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China Building 300 New Coal Power Plants Around The World

April 30, 2019

By Paul Homewood


China is building 300 new coal power stations around the world, according to NPR(National Public Radio), who I gather are the US equivalent of the BBC:


China, known as the world’s biggest polluter, has been taking dramatic steps to clean up and fight climate change.

So why is it also building hundreds of coal-fired power plants in other countries?

President Xi Jinping hosted the Belt and Road Forum in Beijing over the weekend, promoting his signature foreign policy of building massive infrastructure and trade links across several continents.

The forum, attended by leaders and delegates of nearly 40 countries, came amid growing criticism of China’s projects, including their effect on the environment.

Xi took the highly unusual step, for him, of meeting with international journalists, during which he repeated the slogan that he is committed to "open, clean and green development."

Yet China’s overseas ventures include hundreds of electric power plants that burn coal, which is a significant emitter of the carbon scientifically linked to climate change. Edward Cunningham, a specialist on China and its energy markets at Harvard University, tells NPR that China is building or planning more than 300 coal plants in places as widely spread as Turkey, Vietnam, Indonesia, Bangladesh, Egypt and the Philippines.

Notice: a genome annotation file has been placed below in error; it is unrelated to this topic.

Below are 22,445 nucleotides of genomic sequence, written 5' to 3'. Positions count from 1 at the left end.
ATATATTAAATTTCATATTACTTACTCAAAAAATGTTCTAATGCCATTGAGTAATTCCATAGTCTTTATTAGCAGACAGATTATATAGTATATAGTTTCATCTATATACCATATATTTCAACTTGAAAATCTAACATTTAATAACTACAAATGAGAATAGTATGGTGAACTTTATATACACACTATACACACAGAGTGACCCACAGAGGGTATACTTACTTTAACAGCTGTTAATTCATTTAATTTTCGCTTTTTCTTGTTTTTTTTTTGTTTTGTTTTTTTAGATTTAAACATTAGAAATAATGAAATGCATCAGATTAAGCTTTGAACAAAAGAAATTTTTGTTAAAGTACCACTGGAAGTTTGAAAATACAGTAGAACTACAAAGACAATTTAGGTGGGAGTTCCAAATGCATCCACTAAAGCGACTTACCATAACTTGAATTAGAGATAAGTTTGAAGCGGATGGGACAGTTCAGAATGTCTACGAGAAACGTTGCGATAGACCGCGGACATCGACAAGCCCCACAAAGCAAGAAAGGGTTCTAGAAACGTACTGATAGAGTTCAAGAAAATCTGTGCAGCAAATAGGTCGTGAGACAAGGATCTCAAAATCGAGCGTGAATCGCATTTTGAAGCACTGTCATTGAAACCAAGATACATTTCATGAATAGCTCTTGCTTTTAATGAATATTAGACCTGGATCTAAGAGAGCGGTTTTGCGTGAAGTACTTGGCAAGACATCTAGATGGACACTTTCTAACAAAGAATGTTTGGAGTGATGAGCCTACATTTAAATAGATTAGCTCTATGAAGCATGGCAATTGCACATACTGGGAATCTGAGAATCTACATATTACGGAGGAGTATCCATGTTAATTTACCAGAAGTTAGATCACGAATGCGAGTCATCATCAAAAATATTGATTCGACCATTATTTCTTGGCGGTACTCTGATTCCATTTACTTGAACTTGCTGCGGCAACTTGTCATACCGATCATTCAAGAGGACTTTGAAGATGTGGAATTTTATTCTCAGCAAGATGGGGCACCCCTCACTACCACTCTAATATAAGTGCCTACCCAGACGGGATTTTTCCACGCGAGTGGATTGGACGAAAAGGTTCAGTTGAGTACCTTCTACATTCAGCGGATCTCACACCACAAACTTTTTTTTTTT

Days before the forum with its "clean and green" theme, the latest Chinese-built coal plant opened in Pakistan.

The plants are significant investments at a time when most nations of the world, including China, have committed to fighting climate change. "When you put money down and put steel into the ground for a coal-fired power plant," says Cunningham, "it’s a 40- or 50-year commitment."In one sense, China’s push for coal is not surprising: China knows how to build coal plants. It is the world’s largest coal consumer, drawing more than 70 percent of its electricity from coal, according to the U.S. Energy Information Administration.